For The World War II German merchant ship, see SS Wilhelmshaven.

Naval museum

Coat of arms
Coordinates: 53°31′0″N 8°8′0″E / 53.51667°N 8.13333°E / 53.51667; 8.13333Coordinates: 53°31′0″N 8°8′0″E / 53.51667°N 8.13333°E / 53.51667; 8.13333
Country Germany
State Lower Saxony
District Urban district
  Lord Mayor Andreas Wagner (CDU)
  Total 106.91 km2 (41.28 sq mi)
Population (2015-12-31)[1]
  Total 75,995
  Density 710/km2 (1,800/sq mi)
Time zone CET/CEST (UTC+1/+2)
Postal codes 26351–26389
Dialling codes 04421, 04423, and 04425 (each partially)
Vehicle registration WHV
Website Nordsee Stadt Wilhelmshaven

Wilhelmshaven (meaning William's Harbour) (German pronunciation: [vɪlhɛlmsˈhaːfən]) is a coastal town in Lower Saxony, Germany. It is situated on the western side of the Jade Bight, a bay of the North Sea. Wilhelmshaven is the centre of the "JadeBay" business region (which has around 330,000 inhabitants).

The adjacent Lower Saxony Wadden Sea National Park (part of the Wattenmeer UNESCO World Natural Heritage Site) provides the basis for the major tourism industry in the region.


The Siebethsburg castle, built before 1383, operated as a pirate stronghold; the Hanseatic League destroyed it in 1433. Four centuries later, the Kingdom of Prussia planned a fleet and a harbour on the North Sea. In 1853, Prince Adalbert of Prussia, a cousin of the Prussian King Frederick William IV, arranged the Jade Treaty (Jade-Vertrag) with the Grand Duchy of Oldenburg, in which Prussia and the Grand Duchy entered into a contract whereby Oldenburg ceded 3.13 km² of its territory at the Jade Bight to Prussia. In 1869 King William I of Prussia (later also German Emperor) founded the town as an exclave of the Province of Hanover and a naval base for Prussia's developing fleet. All the hinterland of the city remained as part of the Duchy of Oldenburg.

A shipbuilding yard developed at Wilhelmshaven, the Kaiserliche Werft Wilhelmshaven (Wilhelmshaven Imperial Shipyard). On 30 June 1934 the "pocket battleship" Admiral Graf Spee was launched at Wilhelmshaven.

In 1937 Wilhelmshaven and Rüstringen merged and the united city, named Wilhelmshaven, became a part of the Free State of Oldenburg.

World War II

In World War II (1939-1945), Allied bombing destroyed two thirds of the town's buildings. On 28 April 1945, the Canadian First Army captured Emden and Wilhelmshaven, Germany, and took the surrender of the entire garrison, including some 200 ships of the Kriegsmarine. The Poles remained as part of the allied occupation forces until 1947. During World War II Alter Banter Weg (No. 1582 Wilhelmshaven) functioned as a subcamp of the Neuengamme concentration camp.

Since 1945

In 1947 the city council decided to seek a new emblem for the city. After the Control Commission for Germany - British Element (CCG/BE) had rejected several designs, Wilhemshaven selected the image of a Frisian warrior (Rüstringer Friese), designed after a nail man erected in the city during the First World War to collect war donations.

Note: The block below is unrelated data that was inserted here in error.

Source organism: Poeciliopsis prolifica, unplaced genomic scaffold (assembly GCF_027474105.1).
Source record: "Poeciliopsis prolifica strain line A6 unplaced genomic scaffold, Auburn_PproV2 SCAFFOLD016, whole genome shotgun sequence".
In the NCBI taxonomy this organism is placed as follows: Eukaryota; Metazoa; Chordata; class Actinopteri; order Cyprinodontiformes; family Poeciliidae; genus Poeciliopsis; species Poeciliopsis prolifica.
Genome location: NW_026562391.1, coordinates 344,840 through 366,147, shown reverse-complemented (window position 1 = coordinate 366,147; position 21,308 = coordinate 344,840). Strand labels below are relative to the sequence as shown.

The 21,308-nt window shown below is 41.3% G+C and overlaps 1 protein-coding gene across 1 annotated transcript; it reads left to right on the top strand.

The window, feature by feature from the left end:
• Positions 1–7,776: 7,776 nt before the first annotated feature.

Wilhelmshaven today

Wilhelmshaven and its city districts

Wilhelmshaven is Germany's only deep-water port, and its largest naval base. The benefits of the deep shipping channel were already recognised at the end of the 1950s with the construction of the first oil tanker jetty. Wilhelmshaven has been the most important German import terminal for crude oil ever since. Pipelines from here supply refineries in the Rhine-Ruhr region and Hamburg. Other major business operations followed, and constructed jetties for crude oil and oil products, coal, and chemical products.

One of the main industrial sectors in Wilhelmshaven is the port industry with its wharfs, sea port service companies, service providers and repair businesses, transhipment and handling businesses, and agencies, etc. The "JadeWeserPort" – Container Terminal Wilhelmshaven (CTW) and the development of the neighbouring Freight Village provide prospects for employment in areas such as logistics and distribution.

Another element of the "Wilhelmshaven energy hub" programme is the chemical industry (refinery, PVC, and chlorine gas production), as well as power generation (two coal-fired power stations, wind power).

The German defence forces (German Navy, navy arsenal, logistics centre) together with the public sector, are the main pillars of the local employment market.


The Jadestadion, the stadium of SV Wilhelmshaven

Every year in the first days of July, the big "Weekend on the Jade" event attracts hundreds of thousands of visitors to the big port, the southern beach and the navy arsenal. Another big event takes place at the end of the sailing season at the beginning of October when two dozen large sailing ships dock in Wilhelmshaven as part of the "JadeWeserPort Cup".


International relations

Twin towns – Sister cities

Wilhelmshaven is twinned with:

See also



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